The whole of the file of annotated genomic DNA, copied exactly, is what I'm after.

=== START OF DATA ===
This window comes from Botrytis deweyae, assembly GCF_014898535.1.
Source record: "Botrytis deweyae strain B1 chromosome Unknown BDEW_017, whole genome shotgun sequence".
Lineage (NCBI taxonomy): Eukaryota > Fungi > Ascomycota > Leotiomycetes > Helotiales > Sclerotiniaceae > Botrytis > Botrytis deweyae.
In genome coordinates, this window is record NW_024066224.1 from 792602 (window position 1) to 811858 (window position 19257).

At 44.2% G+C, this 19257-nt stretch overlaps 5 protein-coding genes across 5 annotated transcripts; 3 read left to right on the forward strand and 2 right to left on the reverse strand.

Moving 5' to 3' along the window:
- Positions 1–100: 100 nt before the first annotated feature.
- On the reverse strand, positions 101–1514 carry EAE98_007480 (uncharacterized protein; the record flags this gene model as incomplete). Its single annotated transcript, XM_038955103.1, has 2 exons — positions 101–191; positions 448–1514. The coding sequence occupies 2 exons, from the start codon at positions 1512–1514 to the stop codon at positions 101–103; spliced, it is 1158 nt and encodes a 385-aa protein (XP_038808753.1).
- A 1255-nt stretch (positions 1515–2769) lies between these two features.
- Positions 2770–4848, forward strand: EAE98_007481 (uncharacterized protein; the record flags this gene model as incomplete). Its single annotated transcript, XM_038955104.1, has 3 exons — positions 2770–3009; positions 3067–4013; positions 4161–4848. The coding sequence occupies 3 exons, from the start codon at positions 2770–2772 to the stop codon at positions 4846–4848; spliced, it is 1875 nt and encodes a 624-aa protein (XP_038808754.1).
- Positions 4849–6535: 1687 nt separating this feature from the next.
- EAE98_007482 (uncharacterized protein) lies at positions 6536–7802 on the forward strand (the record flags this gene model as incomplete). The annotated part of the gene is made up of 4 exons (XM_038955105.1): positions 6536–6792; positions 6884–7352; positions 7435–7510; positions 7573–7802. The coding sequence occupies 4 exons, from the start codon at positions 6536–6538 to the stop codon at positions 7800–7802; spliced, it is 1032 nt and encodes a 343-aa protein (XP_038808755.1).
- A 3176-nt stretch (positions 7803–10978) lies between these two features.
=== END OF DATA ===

This window comes from Botrytis deweyae, assembly GCF_014898535.1.
Source record: "Botrytis deweyae strain B1 chromosome Unknown BDEW_017, whole genome shotgun sequence".
Lineage (NCBI taxonomy): Eukaryota > Fungi > Ascomycota > Leotiomycetes > Helotiales > Sclerotiniaceae > Botrytis > Botrytis deweyae.
In genome coordinates, this window is record NW_024066224.1 from 792602 (window position 1) to 811858 (window position 19257).

At 44.2% G+C, this 19257-nt stretch overlaps 5 protein-coding genes across 5 annotated transcripts; 3 read left to right on the forward strand and 2 right to left on the reverse strand.

Moving 5' to 3' along the window:
- Positions 1–100: 100 nt before the first annotated feature.
- On the reverse strand, positions 101–1514 carry EAE98_007480 (uncharacterized protein; the record flags this gene model as incomplete). Its single annotated transcript, XM_038955103.1, has 2 exons — positions 101–191; positions 448–1514. The coding sequence occupies 2 exons, from the start codon at positions 1512–1514 to the stop codon at positions 101–103; spliced, it is 1158 nt and encodes a 385-aa protein (XP_038808753.1).
- A 1255-nt stretch (positions 1515–2769) lies between these two features.
- Positions 2770–4848, forward strand: EAE98_007481 (uncharacterized protein; the record flags this gene model as incomplete). Its single annotated transcript, XM_038955104.1, has 3 exons — positions 2770–3009; positions 3067–4013; positions 4161–4848. The coding sequence occupies 3 exons, from the start codon at positions 2770–2772 to the stop codon at positions 4846–4848; spliced, it is 1875 nt and encodes a 624-aa protein (XP_038808754.1).
- Positions 4849–6535: 1687 nt separating this feature from the next.
- EAE98_007482 (uncharacterized protein) lies at positions 6536–7802 on the forward strand (the record flags this gene model as incomplete). The annotated part of the gene is made up of 4 exons (XM_038955105.1): positions 6536–6792; positions 6884–7352; positions 7435–7510; positions 7573–7802. The coding sequence occupies 4 exons, from the start codon at positions 6536–6538 to the stop codon at positions 7800–7802; spliced, it is 1032 nt and encodes a 343-aa protein (XP_038808755.1).
- A 3176-nt stretch (positions 7803–10978) lies between these two features.